Italy presses ahead with piracy clampdown

The government measure goes on, despite mobilization by opponents who contend it threatens freedom

Italy's Communications Authority (Agcom) Wednesday pressed ahead with a clampdown on Internet piracy despite a massive mobilization by opponents who say the measure constitutes a threat to freedom, but last-minute modifications were greeted by critics as a partial victory for civil society.

The Authority approved a ruling giving itself the power to order the removal from websites of material that violates copyright, but reserved the right to block access from Italy to foreign sites guilty of the same infringement for the courts. Previously, both measures required the intervention of an independent court.

As a concession to critics who organized a series of public initiatives culminating in a "Net Night" of protests on Tuesday, the Authority extended the period allowed for alleged copyright violators to respond to the accusation from five days to 15 and left open the possibility of an appeal to the courts against the Agcom's orders.

Two of Agcom's nine board members reportedly withheld support for the ruling, one abstaining and another voting against, and official confirmation from the body's website was unavailable for hours, as Agcom appeared to be the victim of a denial-of-service attack following police action Tuesday against suspected members of the Italian branch of the Anonymous hacker group.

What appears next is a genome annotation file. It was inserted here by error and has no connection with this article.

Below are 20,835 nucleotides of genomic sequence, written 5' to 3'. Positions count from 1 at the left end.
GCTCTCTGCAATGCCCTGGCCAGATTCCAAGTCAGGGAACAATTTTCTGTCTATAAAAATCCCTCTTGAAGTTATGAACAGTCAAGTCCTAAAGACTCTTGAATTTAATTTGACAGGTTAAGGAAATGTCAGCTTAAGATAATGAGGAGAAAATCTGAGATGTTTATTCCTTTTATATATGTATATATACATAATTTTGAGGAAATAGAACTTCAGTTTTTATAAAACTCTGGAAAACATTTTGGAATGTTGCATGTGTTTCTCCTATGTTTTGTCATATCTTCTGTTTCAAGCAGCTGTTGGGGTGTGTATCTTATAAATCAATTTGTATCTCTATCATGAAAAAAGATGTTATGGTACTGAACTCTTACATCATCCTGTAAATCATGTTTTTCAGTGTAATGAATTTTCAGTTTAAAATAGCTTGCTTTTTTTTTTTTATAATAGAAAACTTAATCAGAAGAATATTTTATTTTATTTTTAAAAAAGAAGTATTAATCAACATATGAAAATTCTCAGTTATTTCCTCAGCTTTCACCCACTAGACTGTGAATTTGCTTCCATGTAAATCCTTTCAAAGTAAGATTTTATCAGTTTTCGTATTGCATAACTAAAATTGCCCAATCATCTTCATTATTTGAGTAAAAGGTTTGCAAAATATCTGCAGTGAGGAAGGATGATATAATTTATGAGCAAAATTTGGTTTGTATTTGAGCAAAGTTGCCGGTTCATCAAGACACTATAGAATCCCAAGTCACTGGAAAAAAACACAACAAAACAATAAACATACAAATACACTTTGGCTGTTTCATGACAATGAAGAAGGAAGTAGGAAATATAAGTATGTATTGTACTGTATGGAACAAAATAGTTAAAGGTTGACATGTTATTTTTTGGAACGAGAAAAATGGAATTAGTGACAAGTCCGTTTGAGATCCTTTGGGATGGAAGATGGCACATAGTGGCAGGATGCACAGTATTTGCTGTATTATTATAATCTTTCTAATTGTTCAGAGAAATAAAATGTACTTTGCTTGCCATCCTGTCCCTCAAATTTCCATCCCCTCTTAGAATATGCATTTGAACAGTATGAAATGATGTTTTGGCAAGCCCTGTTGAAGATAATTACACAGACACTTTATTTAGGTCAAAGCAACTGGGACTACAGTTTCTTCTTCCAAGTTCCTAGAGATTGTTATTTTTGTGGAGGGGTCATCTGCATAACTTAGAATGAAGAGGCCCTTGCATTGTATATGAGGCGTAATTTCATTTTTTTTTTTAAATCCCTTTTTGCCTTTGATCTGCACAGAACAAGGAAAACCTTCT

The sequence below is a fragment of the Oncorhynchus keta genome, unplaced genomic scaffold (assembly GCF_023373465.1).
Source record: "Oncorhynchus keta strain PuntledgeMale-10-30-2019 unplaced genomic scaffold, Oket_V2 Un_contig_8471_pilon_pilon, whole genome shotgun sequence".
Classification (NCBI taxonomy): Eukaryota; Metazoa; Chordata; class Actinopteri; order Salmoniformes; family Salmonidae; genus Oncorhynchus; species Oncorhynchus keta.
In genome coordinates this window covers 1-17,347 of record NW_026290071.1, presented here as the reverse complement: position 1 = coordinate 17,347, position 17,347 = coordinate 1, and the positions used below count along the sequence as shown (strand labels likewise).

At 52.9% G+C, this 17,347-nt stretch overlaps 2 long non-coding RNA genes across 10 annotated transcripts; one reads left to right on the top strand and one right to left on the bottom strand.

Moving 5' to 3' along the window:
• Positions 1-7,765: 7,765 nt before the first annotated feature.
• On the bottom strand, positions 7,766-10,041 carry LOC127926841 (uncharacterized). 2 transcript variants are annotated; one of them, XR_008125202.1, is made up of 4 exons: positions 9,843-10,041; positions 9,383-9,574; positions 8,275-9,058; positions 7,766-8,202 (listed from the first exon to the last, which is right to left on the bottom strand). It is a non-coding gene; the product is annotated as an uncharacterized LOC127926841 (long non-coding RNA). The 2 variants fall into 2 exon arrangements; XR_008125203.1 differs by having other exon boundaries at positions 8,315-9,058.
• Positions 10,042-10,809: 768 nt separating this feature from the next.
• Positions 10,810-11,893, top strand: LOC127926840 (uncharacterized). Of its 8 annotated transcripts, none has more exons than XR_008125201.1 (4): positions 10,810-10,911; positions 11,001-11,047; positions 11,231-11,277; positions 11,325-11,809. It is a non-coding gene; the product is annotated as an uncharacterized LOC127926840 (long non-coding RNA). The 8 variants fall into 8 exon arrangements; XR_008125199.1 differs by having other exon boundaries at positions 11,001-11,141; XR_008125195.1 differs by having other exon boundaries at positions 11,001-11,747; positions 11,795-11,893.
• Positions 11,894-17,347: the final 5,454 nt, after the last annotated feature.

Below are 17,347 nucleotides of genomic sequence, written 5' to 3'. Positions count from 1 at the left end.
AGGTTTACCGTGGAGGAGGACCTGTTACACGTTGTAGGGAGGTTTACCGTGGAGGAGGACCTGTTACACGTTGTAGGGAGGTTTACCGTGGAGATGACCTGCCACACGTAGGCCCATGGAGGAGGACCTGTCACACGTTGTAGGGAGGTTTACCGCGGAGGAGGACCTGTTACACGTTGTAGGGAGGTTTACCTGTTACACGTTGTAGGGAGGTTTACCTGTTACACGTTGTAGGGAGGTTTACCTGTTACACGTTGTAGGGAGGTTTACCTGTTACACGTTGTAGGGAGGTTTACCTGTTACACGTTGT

The green light to the ruling will be followed by a further 60 days of consultation with interested parties, the Authority said.

The highlight of Tuesday's Net Night was a rally in Rome attended by politicians, artists, bloggers, entrepreneurs and jurists who denounced the measure as a threat to freedom of expression on the Internet.

Participating via webcam, Nobel literature laureate Dario Fo said: "We must make people understand that our patience has been tried to the limit and that we can't go on this way any longer."

Richard Stallman, the free software guru, also participated in the rally, but using old-fashioned telephone technology. In an interview with L'Espresso magazine published last week, Stallman said the Agcom measure was doubly wrong, because it used piracy as an excuse to censor independent voices and prevented Internet users from sharing information. "Using copyright as an excuse, numerous websites that were saying uncomfortable things have been shut down, including in the United States," Stallman said.

Antonio Di Pietro, leader of the opposition Italy of Values Party and one of the first Italian politicians to open his own blog, also participated in the debate. "On the Web the true judge is the citizen, who must have access to all opinions and all information so that he can make up his own mind. It's a question of democracy," Di Pietro said.

Writing in L'Espresso, Internet commentator Guido Scorza described Agcom's move as "an authentic coup d'etat" in cyberspace.

Entertainment industry bodies have welcomed the measure, however. SIAE, the Italian Authors and Publishers Association, said the ruling protected the rights and freedoms of those who create and produce culture. "The Agcom ruling doesn't hurt the user and doesn't limit his freedom," the Association said in a statement.

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